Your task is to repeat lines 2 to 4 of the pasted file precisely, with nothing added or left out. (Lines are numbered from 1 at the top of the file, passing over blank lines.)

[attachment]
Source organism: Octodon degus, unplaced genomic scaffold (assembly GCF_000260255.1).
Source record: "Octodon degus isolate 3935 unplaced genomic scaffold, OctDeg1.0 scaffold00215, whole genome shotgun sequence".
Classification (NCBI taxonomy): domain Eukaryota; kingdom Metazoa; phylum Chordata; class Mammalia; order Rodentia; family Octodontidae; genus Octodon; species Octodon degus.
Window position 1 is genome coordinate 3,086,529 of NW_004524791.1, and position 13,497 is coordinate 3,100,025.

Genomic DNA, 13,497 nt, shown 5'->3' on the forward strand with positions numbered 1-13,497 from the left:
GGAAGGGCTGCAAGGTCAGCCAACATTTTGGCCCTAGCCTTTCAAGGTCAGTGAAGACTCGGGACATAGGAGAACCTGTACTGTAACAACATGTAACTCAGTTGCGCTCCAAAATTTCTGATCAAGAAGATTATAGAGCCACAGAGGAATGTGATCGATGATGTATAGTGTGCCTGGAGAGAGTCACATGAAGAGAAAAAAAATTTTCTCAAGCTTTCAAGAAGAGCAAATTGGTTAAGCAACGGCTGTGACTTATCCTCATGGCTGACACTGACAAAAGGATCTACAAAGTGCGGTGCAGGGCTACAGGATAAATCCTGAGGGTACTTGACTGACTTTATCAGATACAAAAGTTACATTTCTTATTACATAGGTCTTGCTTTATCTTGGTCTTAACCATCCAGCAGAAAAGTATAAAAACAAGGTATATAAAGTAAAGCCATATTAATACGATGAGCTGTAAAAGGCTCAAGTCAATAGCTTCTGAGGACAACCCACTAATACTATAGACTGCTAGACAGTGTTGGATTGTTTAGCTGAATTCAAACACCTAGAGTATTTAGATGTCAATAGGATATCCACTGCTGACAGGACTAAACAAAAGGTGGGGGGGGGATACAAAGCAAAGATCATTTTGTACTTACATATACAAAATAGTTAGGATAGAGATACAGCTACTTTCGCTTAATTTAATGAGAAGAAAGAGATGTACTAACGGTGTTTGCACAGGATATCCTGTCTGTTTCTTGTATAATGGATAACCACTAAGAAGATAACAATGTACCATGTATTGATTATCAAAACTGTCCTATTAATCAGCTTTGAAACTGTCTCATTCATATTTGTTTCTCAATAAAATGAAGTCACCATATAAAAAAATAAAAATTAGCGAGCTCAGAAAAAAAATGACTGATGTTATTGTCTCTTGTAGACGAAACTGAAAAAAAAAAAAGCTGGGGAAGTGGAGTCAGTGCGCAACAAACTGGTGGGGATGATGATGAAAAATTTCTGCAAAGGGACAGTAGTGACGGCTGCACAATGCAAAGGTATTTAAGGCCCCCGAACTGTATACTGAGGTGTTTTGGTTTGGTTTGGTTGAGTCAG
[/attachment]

Source record: "Octodon degus isolate 3935 unplaced genomic scaffold, OctDeg1.0 scaffold00215, whole genome shotgun sequence".
Classification (NCBI taxonomy): domain Eukaryota; kingdom Metazoa; phylum Chordata; class Mammalia; order Rodentia; family Octodontidae; genus Octodon; species Octodon degus.
Window position 1 is genome coordinate 3,086,529 of NW_004524791.1, and position 13,497 is coordinate 3,100,025.